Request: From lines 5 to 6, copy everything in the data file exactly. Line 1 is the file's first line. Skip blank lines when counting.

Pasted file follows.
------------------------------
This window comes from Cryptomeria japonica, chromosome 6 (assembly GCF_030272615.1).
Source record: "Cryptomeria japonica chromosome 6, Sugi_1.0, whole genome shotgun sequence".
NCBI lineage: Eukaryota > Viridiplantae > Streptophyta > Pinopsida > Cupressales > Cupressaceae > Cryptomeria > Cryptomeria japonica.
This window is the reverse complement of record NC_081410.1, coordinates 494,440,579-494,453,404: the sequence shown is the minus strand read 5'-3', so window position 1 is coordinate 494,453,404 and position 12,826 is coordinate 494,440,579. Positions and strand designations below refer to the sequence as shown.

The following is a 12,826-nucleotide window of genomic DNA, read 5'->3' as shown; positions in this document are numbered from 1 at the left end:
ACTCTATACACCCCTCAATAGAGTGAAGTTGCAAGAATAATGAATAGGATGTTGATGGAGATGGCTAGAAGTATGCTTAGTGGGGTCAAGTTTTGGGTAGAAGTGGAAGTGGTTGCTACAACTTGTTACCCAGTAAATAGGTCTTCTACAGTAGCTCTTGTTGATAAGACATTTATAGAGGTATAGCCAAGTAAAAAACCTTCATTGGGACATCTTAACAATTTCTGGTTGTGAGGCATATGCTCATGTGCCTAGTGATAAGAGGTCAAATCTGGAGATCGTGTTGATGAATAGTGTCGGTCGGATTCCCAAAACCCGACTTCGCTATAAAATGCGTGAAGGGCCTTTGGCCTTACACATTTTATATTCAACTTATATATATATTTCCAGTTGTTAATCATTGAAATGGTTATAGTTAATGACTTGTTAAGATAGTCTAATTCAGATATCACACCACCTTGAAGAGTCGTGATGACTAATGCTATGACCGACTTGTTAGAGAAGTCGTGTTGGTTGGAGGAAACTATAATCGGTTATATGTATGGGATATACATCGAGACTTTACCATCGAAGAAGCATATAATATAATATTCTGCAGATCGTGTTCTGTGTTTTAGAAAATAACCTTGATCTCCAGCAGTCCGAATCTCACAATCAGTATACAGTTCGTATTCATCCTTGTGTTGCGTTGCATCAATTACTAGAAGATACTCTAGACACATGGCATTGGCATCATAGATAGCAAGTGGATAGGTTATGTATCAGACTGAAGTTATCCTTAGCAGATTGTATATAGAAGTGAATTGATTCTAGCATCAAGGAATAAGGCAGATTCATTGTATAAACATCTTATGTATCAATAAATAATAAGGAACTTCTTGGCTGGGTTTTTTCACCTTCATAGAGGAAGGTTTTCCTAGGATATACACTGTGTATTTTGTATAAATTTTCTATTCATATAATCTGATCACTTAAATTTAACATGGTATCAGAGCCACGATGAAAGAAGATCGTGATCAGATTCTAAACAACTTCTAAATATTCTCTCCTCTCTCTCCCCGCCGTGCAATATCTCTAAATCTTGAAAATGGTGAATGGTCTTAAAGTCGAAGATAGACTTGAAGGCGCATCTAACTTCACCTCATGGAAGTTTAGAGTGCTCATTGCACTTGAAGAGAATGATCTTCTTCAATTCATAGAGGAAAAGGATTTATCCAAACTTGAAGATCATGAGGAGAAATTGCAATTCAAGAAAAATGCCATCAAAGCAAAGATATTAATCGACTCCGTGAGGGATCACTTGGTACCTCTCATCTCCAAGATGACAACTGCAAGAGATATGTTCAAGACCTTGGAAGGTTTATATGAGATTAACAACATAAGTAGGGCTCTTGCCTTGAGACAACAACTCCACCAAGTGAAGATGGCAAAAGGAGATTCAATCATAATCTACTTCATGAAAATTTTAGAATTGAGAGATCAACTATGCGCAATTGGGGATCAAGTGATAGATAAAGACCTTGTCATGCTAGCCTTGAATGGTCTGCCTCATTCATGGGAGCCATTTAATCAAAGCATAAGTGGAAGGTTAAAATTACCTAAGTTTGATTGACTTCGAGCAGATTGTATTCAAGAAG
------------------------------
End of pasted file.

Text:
The following is a 12,826-nucleotide window of genomic DNA, read 5'->3' as shown; positions in this document are numbered from 1 at the left end:
ACTCTATACACCCCTCAATAGAGTGAAGTTGCAAGAATAATGAATAGGATGTTGATGGAGATGGCTAGAAGTATGCTTAGTGGGGTCAAGTTTTGGGTAGAAGTGGAAGTGGTTGCTACAACTTGTTACCCAGTAAATAGGTCTTCTACAGTAGCTCTTGTTGATAAGACATTTATAGAGGTATAGCCAAGTAAAAAACCTTCATTGGGACATCTTAACAATTTCTGGTTGTGAGGCATATGCTCATGTGCCTAGTGATAAGAGGTCAAATCTGGAGATCGTGTTGATGAATAGTGTCGGTCGGATTCCCAAAACCCGACTTCGCTATAAAATGCGTGAAGGGCCTTTGGCCTTACACATTTTATATTCAACTTATATATATATTTCCAGTTGTTAATCATTGAAATGGTTATAGTTAATGACTTGTTAAGATAGTCTAATTCAGATATCACACCACCTTGAAGAGTCGTGATGACTAATGCTATGACCGACTTGTTAGAGAAGTCGTGTTGGTTGGAGGAAACTATAATCGGTTATATGTATGGGATATACATCGAGACTTTACCATCGAAGAAGCATATAATATAATATTCTGCAGATCGTGTTCTGTGTTTTAGAAAATAACCTTGATCTCCAGCAGTCCGAATCTCACAATCAGTATACAGTTCGTATTCATCCTTGTGTTGCGTTGCATCAATTACTAGAAGATACTCTAGACACATGGCATTGGCATCATAGATAGCAAGTGGATAGGTTATGTATCAGACTGAAGTTATCCTTAGCAGATTGTATATAGAAGTGAATTGATTCTAGCATCAAGGAATAAGGCAGATTCATTGTATAAACATCTTATGTATCAATAAATAATAAGGAACTTCTTGGCTGGGTTTTTTCACCTTCATAGAGGAAGGTTTTCCTAGGATATACACTGTGTATTTTGTATAAATTTTCTATTCATATAATCTGATCACTTAAATTTAACATGGTATCAGAGCCACGATGAAAGAAGATCGTGATCAGATTCTAAACAACTTCTAAATATTCTCTCCTCTCTCTCCCCGCCGTGCAATATCTCTAAATCTTGAAAATGGTGAATGGTCTTAAAGTCGAAGATAGACTTGAAGGCGCATCTAACTTCACCTCATGGAAGTTTAGAGTGCTCATTGCACTTGAAGAGAATGATCTTCTTCAATTCATAGAGGAAAAGGATTTATCCAAACTTGAAGATCATGAGGAGAAATTGCAATTCAAGAAAAATGCCATCAAAGCAAAGATATTAATCGACTCCGTGAGGGATCACTTGGTACCTCTCATCTCCAAGATGACAACTGCAAGAGATATGTTCAAGACCTTGGAAGGTTTATATGAGATTAACAACATAAGTAGGGCTCTTGCCTTGAGACAACAACTCCACCAAGTGAAGATGGCAAAAGGAGATTCAATCATAATCTACTTCATGAAAATTTTAGAATTGAGAGATCAACTATGCGCAATTGGGGATCAAGTGATAGATAAAGACCTTGTCATGCTAGCCTTGAATGGTCTGCCTCATTCATGGGAGCCATTTAATCAAAGCATAAGTGGAAGGTTAAAATTACCTAAGTTTGATTGACTTCGAGCAGATTGTATTCAAGAAG